Grab your tartan and hotfoot over to this yearly Celtic festival in Belfair State Park in Washington. You can meet the queen and her court, or watch herding demonstrations every few hours. There's a beer tent that opens at 10am (pace yourself!) and traditional athletic events spaced throughout the day. You'll certainly get your fill of jousting as well: the Seattle Knights, the Pacific Northwest's favorite jousting troupe, perform every half hour throughout the festival. For those looking to indulge in some lighthearted Clan camaraderie, be sure to bring your official flag and clothing to proudly show off during the parade.

Don't worry about your heritage playing a role in your enjoyment of these festivals. No matter your ancestry, a Celtic festival is a winsome experience for anyone seeking some piping, hearty meat pies, kick-up-your-heels dancing, and, of course, brawny men and women hurling large boulders across a field.

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If you've googled one thing during this pandemic, it is definitely: "Thai food near me."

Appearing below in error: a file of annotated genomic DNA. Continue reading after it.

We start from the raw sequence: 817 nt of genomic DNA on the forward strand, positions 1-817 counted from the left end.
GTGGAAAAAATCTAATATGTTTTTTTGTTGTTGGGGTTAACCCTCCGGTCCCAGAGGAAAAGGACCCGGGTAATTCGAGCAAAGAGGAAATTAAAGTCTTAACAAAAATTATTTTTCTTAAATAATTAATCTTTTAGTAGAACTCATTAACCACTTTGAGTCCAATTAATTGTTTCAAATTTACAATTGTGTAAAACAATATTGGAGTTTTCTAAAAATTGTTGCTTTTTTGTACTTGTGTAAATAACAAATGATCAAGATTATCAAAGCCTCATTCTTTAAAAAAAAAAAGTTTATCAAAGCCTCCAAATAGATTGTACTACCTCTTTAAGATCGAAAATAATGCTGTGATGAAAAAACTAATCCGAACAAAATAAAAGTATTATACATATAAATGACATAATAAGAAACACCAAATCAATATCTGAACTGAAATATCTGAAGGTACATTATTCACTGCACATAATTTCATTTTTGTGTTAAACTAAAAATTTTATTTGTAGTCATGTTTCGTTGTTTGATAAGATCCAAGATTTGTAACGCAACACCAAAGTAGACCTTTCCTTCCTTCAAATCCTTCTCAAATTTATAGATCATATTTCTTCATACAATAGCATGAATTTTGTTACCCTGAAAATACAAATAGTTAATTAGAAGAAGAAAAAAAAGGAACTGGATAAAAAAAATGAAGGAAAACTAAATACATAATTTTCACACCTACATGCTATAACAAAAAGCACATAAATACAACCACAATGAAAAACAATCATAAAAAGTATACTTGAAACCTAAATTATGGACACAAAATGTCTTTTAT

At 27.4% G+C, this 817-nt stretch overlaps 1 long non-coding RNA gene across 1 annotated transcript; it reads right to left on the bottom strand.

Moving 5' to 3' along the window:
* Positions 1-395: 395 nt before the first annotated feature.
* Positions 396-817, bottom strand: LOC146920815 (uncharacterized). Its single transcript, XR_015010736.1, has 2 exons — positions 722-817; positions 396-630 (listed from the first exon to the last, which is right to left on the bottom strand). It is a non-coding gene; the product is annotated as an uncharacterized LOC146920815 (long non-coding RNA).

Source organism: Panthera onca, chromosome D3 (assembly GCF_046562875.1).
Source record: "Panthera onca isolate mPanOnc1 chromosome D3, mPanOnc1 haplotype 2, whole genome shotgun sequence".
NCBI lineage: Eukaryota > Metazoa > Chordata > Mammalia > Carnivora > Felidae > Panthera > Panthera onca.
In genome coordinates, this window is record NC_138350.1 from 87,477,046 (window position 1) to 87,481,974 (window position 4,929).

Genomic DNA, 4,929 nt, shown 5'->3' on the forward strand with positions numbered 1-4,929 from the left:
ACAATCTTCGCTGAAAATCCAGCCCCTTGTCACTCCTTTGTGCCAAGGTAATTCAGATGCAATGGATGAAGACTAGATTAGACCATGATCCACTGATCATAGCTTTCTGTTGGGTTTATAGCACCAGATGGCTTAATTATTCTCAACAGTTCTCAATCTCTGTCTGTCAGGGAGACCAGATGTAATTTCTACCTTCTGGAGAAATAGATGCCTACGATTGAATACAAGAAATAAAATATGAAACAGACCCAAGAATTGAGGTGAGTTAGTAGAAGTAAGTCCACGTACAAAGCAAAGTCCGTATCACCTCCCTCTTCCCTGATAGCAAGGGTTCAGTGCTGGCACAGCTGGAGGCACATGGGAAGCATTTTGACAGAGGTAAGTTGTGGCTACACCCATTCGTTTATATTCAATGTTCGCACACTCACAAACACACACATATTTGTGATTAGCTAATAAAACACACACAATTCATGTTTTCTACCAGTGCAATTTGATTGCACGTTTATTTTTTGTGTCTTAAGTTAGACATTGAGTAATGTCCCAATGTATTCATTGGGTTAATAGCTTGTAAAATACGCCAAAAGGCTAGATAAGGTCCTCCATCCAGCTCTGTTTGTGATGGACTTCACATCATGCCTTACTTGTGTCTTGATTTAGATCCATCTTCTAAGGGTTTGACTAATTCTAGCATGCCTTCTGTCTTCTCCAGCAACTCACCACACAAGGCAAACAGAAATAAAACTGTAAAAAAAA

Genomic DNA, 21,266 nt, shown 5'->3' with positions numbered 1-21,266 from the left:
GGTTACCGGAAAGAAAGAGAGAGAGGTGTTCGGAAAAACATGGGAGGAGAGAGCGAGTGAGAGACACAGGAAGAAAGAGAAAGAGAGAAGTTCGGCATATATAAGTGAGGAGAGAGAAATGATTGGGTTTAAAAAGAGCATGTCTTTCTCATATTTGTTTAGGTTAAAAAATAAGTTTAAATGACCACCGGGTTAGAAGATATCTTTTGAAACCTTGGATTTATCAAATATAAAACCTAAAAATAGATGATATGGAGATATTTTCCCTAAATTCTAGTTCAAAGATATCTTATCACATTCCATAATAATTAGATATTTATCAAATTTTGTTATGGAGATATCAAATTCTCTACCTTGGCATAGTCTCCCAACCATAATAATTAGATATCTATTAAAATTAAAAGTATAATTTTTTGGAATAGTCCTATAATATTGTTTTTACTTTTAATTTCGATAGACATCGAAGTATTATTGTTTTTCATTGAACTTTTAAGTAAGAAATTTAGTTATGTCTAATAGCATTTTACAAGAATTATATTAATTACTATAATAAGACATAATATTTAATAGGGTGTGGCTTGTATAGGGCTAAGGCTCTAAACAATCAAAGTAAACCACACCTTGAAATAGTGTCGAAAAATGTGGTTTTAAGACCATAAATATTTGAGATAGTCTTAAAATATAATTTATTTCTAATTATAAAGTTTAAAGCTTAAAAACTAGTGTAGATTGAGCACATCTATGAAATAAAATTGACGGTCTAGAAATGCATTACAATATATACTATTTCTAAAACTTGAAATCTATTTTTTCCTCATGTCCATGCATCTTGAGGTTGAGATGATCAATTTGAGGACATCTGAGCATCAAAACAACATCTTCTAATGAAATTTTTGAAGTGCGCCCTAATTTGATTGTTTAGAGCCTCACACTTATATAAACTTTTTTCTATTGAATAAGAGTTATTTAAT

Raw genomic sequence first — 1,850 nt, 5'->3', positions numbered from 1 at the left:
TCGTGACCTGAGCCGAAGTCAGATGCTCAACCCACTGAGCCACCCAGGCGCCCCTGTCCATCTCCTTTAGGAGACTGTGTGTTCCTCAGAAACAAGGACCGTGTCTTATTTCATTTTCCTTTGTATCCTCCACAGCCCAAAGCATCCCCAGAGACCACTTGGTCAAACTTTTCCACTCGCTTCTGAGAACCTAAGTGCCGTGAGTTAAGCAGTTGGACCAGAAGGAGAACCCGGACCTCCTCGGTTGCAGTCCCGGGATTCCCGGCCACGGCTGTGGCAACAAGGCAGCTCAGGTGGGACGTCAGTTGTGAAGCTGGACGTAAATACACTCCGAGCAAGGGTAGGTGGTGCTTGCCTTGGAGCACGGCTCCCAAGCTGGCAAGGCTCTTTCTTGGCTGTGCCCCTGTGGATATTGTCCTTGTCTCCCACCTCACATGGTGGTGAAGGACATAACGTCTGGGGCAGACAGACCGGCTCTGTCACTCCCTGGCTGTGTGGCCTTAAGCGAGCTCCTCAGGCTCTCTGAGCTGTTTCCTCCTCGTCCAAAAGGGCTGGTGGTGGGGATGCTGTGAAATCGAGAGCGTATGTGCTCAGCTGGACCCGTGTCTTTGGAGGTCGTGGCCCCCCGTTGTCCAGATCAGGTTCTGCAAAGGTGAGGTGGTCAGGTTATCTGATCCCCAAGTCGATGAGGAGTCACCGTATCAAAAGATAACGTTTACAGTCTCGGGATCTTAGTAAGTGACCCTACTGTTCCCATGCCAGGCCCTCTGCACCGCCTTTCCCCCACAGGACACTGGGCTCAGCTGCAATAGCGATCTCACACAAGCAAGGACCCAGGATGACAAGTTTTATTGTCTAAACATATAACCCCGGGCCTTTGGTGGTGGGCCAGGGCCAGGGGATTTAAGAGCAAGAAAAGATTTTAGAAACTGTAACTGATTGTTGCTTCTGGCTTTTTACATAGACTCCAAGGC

Thai food has remained one of the most delicious and sought after takeout gems; and in New York City, specifically, there are so many delicious options that it can be overwhelming. Often unlike Chinese food, Thai food offers fresher ingredients and versatile cuisine options. Whether you want some Pad Thai or Pad See Ew, or some coconut milk-infused curry or even just some soup, Thai food is good for any occasion. But with so many options, how do you know you're getting the freshest ingredients at the best price? Here are the best spots to order take-out from, and we even broke it up by borough for you.

Manhattan: Fish Cheeks

Fish Cheeks

Reviewed by The Times as "fresh, vivid and intense," Fish Cheeks offers solid takes on traditional Thai Cuisine. Their speciality remains seafood, so their Crab Friend Rice and Coconut Crab Curry are delicious highlights. Their Tum Yum is also to die for, made with fresh galanagal, lime leaves and lemongrass.

The version [of tum yum] here hums with fresh galangal, lime leaves and lemongrass. Shrimp and knobby mushrooms simmer in a broth that gets extra body from milk, a twist I've never seen before but one I approve of. It could be spicier, but the use of bird's-eye chiles is far from shy.

Manhattan: Lan Larb

thia food

Arguably some of the best Pad Thai in the city, Lan Larb is focused mainly on the food of Thailand's northeast region. As a result, there is often a combo of meat and seafood involved in most dishes, such as the Lao Chicken Soup, which combines fresh chicken with pickled fish and a steamy brown broth. The menu will make your tastebuds whirl if you're one for experimentation, if not, their Pad Thai is iconic and filling enough on its own.

Brooklyn: Ugly Baby